Internal Revenue Service 1040 Individual Income Tax forms for the 2016 tax year are arranged fo ...

On Tax Day, who pays, where it goes and what’s at stake | COMMENTARY

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The annual tax-filing ritual sends Americans across the country scrambling to gather documents and brace for the inevitable confusion that results. For a lucky few, it can be a straightforward process. But tax filing can be a complicated and time-consuming ordeal for many, particularly for lower-income taxpayers. As we reconcile our tax bills, it’s natural to wonder: Who pays taxes, and what do they fund?

You’re not alone if Tax Day triggers fear and confusion. Even Americans who use tax software or an accountant face a seemingly endless list of questions. The process is a black box to most people: information in, tax refund out.

This is because politicians on both sides of the aisle get carried away with designing new tax programs without considering how the whole system works when families file their taxes. As a result, the United States has at least six sets of rules on how a child might qualify a family for tax benefits, 15 programs targeted at higher education, 18 tax-advantaged savings accounts and 14 deductions for people who itemize. The task of merely describing how these tax programs work is the subject of hundreds of pages of IRS instructions and countless inscrutable forms and worksheets.

The Rube Goldberg contraption that is our tax code not only sucks up time and resources to understand and follow the rules but also sows confusion about who pays taxes, how much they pay and what all the money we send to Washington each year actually goes to fund.

Government data show the federal tax system is highly progressive. The highest-income Americans pay a disproportionate share of income taxes and face the highest average tax rates across all federal taxes. Income taxes — the taxes we file in April every year — account for more than half of federal revenue. Payroll taxes make up about 30 percent, and corporate taxes bring in about 10 percent. The remaining revenue comes from smaller sources, such as estate taxes, tariffs and excises.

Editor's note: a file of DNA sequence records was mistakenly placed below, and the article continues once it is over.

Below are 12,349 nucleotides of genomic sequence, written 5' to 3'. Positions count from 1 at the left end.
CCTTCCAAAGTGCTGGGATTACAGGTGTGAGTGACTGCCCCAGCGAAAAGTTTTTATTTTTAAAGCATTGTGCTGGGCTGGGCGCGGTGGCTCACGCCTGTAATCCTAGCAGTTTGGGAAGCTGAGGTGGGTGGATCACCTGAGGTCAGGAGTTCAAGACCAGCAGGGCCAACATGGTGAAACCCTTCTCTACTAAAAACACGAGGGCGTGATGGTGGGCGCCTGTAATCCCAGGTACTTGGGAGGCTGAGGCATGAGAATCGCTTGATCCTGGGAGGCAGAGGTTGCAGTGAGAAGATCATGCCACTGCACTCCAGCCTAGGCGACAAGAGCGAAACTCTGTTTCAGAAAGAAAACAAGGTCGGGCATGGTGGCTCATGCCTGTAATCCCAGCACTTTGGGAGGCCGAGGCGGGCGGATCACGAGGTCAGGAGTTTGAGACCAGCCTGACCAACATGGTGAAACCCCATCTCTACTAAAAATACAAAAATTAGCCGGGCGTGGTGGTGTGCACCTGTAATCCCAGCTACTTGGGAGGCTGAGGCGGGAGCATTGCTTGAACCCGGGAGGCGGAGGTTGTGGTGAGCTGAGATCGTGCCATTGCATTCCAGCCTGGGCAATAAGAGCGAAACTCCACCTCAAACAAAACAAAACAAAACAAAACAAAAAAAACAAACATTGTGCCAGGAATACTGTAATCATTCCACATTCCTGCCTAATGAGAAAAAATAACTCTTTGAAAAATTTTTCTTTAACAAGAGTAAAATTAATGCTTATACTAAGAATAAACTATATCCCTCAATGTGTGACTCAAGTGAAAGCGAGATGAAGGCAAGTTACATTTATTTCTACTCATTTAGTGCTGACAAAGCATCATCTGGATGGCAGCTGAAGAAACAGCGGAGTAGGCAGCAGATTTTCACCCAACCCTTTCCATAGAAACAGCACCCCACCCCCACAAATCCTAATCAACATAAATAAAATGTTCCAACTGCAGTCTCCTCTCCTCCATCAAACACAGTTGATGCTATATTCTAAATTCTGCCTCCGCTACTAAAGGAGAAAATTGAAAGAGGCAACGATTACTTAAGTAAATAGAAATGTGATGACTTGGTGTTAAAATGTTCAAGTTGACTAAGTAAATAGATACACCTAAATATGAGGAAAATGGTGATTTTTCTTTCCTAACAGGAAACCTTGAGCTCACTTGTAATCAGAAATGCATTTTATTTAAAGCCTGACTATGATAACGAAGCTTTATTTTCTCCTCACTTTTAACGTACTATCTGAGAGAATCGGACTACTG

For all but the top 10 percent of income earners, Americans pay more payroll tax than income tax each year. The U.S. Treasury’s Office of Tax Analysis estimates that across the entire federal tax system, the bottom 20 percent of income earners pay, on average, close to nothing in taxes.

For these individuals, payroll and other taxes are offset by refundable tax credits, such as the Earned Income Tax Credit and Child Tax Credit.

The top 10 percent of income earners pay an average tax rate of 27 percent, and the top 0.1 percent pay an estimated average tax rate of 32 percent. The top 10 percent pay about 60 percent of the almost $5 trillion in revenue raised by the federal government last year.

So where does all that revenue go? While some believe welfare and foreign aid make up most of federal spending, others point to defense and corporate welfare. The truth is that health entitlements — Medicare, Medicaid, Obamacare — and Social Security make up the largest programs in the federal budget, a combined two-thirds of all spending. These entitlements and interest on the national debt are projected to consume every dollar of taxes paid in about eight years.

Amazingly, the trillions in taxes paid were still $1.3 trillion short of what Congress spent in 2022.

This is nothing new. The feds have run a budget deficit every year since the early 2000s. It is also unsustainable.

Eventually, something has to give. Either Congress will raise taxes, or Congress will constrain spending growth. Let’s hope they find some savings before raising our taxes.

As is evident every year around Tax Day, the tax filing process is complex to the point of obscuring how our federal fiscal system operates. So, in addition to bringing spending in line with revenues — which are at historic highs — Congress should also strive to design a tax system in which Americans can more easily understand what they owe in taxes and why.

Congress can take simple steps, such as simplifying child and dependent benefits, consolidating education tax subsidies, simplifying the taxation of savings, and moving more Americans to the simpler standard deduction. Taxpayers deserve a system that is fair, transparent and efficient.

Adam N. Michel is the director of tax policy studies at the Cato Institute. He wrote this for InsideSources.com.



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